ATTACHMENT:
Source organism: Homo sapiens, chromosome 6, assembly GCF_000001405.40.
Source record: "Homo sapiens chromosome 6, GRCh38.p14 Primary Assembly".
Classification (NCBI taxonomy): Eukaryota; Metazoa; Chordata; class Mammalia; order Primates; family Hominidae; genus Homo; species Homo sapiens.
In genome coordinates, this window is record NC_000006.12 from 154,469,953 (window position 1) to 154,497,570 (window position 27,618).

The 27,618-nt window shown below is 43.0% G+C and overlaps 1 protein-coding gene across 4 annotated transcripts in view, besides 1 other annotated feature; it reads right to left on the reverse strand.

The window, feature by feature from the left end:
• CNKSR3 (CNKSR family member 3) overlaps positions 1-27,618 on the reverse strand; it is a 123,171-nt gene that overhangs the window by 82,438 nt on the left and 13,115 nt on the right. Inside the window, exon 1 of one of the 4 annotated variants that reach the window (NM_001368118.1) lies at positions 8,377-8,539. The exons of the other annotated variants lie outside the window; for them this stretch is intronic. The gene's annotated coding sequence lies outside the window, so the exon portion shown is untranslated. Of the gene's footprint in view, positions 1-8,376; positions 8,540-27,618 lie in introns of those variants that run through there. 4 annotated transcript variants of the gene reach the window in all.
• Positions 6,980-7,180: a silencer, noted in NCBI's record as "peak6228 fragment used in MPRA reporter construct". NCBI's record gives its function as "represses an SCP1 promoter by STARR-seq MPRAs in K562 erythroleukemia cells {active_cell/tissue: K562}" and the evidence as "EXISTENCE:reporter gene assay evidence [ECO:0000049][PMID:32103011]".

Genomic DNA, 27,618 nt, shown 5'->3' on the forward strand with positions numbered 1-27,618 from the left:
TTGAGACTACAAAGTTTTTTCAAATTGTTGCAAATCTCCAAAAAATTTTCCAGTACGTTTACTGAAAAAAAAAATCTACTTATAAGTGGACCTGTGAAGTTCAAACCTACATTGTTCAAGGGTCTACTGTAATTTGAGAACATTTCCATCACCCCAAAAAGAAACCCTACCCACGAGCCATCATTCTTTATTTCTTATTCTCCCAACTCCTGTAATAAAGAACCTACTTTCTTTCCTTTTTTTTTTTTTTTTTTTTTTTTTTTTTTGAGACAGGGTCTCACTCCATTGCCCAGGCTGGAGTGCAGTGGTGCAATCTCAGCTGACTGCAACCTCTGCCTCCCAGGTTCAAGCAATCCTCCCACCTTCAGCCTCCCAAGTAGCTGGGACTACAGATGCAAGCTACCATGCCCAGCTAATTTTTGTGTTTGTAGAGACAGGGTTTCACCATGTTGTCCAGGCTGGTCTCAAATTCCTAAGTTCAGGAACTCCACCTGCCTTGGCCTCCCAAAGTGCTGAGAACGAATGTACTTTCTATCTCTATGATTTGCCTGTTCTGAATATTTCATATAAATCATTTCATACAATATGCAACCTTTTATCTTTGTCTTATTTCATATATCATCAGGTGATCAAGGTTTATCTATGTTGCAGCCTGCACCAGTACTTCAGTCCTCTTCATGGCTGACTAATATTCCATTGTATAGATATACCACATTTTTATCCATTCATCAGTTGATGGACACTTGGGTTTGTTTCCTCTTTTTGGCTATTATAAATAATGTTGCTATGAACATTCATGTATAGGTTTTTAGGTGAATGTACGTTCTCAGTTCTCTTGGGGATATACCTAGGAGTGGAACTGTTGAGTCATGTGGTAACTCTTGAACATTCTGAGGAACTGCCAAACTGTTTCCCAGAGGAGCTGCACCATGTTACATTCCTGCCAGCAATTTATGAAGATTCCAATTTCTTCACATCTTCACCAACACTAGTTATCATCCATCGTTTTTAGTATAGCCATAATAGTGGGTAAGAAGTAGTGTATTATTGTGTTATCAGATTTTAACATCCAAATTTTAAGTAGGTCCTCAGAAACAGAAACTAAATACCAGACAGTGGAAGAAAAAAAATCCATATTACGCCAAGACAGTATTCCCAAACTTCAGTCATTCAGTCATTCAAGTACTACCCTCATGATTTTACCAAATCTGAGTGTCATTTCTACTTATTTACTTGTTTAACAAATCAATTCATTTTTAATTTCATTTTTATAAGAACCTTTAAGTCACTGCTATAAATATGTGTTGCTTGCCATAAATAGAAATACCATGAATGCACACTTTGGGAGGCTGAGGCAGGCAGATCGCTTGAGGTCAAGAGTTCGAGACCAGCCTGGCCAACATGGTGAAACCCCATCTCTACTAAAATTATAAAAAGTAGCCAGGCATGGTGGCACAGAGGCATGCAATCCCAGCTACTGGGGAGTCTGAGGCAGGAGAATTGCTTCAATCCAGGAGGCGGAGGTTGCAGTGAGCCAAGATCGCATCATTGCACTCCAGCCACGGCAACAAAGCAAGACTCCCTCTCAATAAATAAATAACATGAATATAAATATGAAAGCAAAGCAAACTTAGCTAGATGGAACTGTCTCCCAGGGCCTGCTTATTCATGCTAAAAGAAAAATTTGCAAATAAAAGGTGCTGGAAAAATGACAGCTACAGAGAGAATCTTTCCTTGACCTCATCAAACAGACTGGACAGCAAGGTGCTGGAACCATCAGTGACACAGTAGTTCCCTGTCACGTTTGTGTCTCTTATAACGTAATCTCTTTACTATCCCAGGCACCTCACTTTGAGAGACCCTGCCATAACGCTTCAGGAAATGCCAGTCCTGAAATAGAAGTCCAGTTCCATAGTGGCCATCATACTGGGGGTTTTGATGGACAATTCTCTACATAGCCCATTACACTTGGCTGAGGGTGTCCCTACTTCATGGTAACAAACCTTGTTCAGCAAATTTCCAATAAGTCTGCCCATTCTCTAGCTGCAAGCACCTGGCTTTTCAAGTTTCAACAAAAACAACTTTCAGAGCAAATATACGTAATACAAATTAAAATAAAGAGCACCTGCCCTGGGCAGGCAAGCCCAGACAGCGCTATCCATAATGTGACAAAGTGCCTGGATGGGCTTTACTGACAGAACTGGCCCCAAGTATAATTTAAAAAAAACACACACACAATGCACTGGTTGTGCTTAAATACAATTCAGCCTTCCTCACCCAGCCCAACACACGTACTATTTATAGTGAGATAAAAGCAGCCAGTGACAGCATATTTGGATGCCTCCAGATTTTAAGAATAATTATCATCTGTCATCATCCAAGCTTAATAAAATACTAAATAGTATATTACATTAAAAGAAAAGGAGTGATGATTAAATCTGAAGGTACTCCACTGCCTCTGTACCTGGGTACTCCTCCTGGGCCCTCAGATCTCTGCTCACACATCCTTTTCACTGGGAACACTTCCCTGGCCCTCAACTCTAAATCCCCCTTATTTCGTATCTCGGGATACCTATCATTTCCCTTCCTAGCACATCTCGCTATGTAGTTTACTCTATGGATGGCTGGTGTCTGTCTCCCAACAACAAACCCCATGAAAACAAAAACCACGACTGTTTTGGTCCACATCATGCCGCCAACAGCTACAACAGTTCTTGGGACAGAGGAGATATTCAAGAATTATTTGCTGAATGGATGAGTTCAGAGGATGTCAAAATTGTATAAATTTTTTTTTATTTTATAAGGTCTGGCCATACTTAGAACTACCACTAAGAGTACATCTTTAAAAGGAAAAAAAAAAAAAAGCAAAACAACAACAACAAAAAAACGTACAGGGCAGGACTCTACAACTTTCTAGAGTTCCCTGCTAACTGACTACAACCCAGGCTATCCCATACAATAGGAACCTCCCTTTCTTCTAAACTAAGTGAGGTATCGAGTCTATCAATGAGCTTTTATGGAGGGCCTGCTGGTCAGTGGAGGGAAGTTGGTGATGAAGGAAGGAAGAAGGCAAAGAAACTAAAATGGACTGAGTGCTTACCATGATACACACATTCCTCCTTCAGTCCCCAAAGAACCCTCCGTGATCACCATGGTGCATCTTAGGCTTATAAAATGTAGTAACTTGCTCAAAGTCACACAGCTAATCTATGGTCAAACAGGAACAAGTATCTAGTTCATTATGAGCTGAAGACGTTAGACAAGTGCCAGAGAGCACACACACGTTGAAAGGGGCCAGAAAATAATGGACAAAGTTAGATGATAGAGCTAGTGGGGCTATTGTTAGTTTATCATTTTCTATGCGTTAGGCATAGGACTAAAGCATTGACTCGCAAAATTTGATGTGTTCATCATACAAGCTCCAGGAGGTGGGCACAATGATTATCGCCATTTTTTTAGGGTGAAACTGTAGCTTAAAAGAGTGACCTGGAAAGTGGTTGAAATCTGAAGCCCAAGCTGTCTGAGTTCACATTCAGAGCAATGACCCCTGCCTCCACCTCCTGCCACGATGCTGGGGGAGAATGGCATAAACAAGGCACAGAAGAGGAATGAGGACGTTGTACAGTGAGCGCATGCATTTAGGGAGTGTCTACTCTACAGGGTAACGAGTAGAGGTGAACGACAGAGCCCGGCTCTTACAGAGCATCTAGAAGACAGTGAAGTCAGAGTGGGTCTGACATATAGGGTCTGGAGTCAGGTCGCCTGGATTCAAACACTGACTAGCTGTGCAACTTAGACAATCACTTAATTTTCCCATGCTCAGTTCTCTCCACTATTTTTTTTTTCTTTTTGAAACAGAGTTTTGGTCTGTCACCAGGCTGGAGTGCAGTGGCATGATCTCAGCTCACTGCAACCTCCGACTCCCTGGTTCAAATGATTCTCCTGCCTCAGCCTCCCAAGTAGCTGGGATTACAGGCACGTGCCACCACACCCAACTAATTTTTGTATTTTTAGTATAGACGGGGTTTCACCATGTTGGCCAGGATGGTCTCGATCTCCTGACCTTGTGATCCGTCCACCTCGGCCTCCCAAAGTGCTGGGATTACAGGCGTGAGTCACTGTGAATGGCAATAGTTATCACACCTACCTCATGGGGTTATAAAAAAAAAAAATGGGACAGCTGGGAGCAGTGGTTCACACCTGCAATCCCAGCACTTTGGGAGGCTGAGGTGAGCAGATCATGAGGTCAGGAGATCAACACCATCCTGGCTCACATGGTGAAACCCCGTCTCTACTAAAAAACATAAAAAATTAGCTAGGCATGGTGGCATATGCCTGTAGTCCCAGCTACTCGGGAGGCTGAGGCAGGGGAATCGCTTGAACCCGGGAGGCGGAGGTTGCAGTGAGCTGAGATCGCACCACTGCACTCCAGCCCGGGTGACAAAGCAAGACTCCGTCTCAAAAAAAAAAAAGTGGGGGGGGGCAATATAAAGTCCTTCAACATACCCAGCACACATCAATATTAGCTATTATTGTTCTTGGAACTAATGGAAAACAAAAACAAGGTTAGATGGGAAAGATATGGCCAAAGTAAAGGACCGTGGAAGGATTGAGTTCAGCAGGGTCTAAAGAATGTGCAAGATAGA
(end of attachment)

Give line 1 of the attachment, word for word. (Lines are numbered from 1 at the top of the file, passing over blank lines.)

Source organism: Homo sapiens, chromosome 6, assembly GCF_000001405.40.